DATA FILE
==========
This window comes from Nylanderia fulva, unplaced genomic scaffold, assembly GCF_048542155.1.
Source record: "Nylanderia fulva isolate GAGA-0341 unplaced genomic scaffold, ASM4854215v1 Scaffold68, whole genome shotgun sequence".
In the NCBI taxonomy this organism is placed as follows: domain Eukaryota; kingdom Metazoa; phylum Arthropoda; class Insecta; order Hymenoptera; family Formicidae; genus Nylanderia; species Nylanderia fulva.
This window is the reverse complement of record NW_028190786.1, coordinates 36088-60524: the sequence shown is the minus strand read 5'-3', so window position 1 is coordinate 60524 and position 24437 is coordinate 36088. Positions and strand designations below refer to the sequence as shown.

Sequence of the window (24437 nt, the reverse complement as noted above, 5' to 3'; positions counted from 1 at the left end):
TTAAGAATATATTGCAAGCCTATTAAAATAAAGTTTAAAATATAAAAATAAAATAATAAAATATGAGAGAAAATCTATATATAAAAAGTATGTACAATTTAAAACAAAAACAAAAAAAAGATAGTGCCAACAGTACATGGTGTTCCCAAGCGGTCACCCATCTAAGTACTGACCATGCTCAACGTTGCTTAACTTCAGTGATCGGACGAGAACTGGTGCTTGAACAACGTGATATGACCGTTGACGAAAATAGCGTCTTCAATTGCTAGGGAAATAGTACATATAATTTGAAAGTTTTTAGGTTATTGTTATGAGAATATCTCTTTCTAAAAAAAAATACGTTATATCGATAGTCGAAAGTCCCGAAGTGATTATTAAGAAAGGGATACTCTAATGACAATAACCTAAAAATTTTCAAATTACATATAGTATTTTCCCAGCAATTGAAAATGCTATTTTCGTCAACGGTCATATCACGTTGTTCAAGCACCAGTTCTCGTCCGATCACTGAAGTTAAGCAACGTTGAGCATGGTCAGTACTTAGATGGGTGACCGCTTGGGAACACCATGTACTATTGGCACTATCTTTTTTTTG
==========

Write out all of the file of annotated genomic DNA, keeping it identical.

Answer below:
This window comes from Nylanderia fulva, unplaced genomic scaffold, assembly GCF_048542155.1.
Source record: "Nylanderia fulva isolate GAGA-0341 unplaced genomic scaffold, ASM4854215v1 Scaffold68, whole genome shotgun sequence".
In the NCBI taxonomy this organism is placed as follows: domain Eukaryota; kingdom Metazoa; phylum Arthropoda; class Insecta; order Hymenoptera; family Formicidae; genus Nylanderia; species Nylanderia fulva.
This window is the reverse complement of record NW_028190786.1, coordinates 36088-60524: the sequence shown is the minus strand read 5'-3', so window position 1 is coordinate 60524 and position 24437 is coordinate 36088. Positions and strand designations below refer to the sequence as shown.

Sequence of the window (24437 nt, the reverse complement as noted above, 5' to 3'; positions counted from 1 at the left end):
TTAAGAATATATTGCAAGCCTATTAAAATAAAGTTTAAAATATAAAAATAAAATAATAAAATATGAGAGAAAATCTATATATAAAAAGTATGTACAATTTAAAACAAAAACAAAAAAAAGATAGTGCCAACAGTACATGGTGTTCCCAAGCGGTCACCCATCTAAGTACTGACCATGCTCAACGTTGCTTAACTTCAGTGATCGGACGAGAACTGGTGCTTGAACAACGTGATATGACCGTTGACGAAAATAGCGTCTTCAATTGCTAGGGAAATAGTACATATAATTTGAAAGTTTTTAGGTTATTGTTATGAGAATATCTCTTTCTAAAAAAAAATACGTTATATCGATAGTCGAAAGTCCCGAAGTGATTATTAAGAAAGGGATACTCTAATGACAATAACCTAAAAATTTTCAAATTACATATAGTATTTTCCCAGCAATTGAAAATGCTATTTTCGTCAACGGTCATATCACGTTGTTCAAGCACCAGTTCTCGTCCGATCACTGAAGTTAAGCAACGTTGAGCATGGTCAGTACTTAGATGGGTGACCGCTTGGGAACACCATGTACTATTGGCACTATCTTTTTTTTG